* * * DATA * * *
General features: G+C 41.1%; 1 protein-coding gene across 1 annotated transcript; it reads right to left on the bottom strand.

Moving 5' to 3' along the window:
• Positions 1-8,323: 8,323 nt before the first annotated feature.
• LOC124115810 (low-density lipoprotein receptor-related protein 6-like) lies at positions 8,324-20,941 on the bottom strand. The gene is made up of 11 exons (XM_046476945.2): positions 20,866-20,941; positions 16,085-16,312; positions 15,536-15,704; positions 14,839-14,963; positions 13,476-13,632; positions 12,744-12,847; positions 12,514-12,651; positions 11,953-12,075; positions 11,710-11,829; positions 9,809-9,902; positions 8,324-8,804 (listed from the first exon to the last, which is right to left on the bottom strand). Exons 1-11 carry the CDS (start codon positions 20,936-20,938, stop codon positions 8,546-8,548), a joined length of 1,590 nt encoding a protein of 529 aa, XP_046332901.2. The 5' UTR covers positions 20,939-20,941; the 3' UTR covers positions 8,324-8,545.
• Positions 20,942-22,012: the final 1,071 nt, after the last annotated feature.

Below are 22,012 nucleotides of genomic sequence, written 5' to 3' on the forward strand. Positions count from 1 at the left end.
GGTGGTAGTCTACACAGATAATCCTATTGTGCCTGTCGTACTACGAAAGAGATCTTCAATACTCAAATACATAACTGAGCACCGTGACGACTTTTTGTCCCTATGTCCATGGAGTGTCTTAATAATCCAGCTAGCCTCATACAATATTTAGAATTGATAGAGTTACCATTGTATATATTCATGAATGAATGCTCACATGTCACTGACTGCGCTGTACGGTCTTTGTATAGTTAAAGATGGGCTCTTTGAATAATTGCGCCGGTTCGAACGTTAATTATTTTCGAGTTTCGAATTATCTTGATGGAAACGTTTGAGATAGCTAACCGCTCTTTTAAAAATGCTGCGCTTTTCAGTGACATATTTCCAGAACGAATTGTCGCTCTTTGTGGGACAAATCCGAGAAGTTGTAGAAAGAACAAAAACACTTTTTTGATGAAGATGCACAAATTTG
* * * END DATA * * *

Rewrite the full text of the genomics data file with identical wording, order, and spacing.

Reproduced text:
General features: G+C 41.1%; 1 protein-coding gene across 1 annotated transcript; it reads right to left on the bottom strand.

Moving 5' to 3' along the window:
• Positions 1-8,323: 8,323 nt before the first annotated feature.
• LOC124115810 (low-density lipoprotein receptor-related protein 6-like) lies at positions 8,324-20,941 on the bottom strand. The gene is made up of 11 exons (XM_046476945.2): positions 20,866-20,941; positions 16,085-16,312; positions 15,536-15,704; positions 14,839-14,963; positions 13,476-13,632; positions 12,744-12,847; positions 12,514-12,651; positions 11,953-12,075; positions 11,710-11,829; positions 9,809-9,902; positions 8,324-8,804 (listed from the first exon to the last, which is right to left on the bottom strand). Exons 1-11 carry the CDS (start codon positions 20,936-20,938, stop codon positions 8,546-8,548), a joined length of 1,590 nt encoding a protein of 529 aa, XP_046332901.2. The 5' UTR covers positions 20,939-20,941; the 3' UTR covers positions 8,324-8,545.
• Positions 20,942-22,012: the final 1,071 nt, after the last annotated feature.

Below are 22,012 nucleotides of genomic sequence, written 5' to 3' on the forward strand. Positions count from 1 at the left end.
GGTGGTAGTCTACACAGATAATCCTATTGTGCCTGTCGTACTACGAAAGAGATCTTCAATACTCAAATACATAACTGAGCACCGTGACGACTTTTTGTCCCTATGTCCATGGAGTGTCTTAATAATCCAGCTAGCCTCATACAATATTTAGAATTGATAGAGTTACCATTGTATATATTCATGAATGAATGCTCACATGTCACTGACTGCGCTGTACGGTCTTTGTATAGTTAAAGATGGGCTCTTTGAATAATTGCGCCGGTTCGAACGTTAATTATTTTCGAGTTTCGAATTATCTTGATGGAAACGTTTGAGATAGCTAACCGCTCTTTTAAAAATGCTGCGCTTTTCAGTGACATATTTCCAGAACGAATTGTCGCTCTTTGTGGGACAAATCCGAGAAGTTGTAGAAAGAACAAAAACACTTTTTTGATGAAGATGCACAAATTTG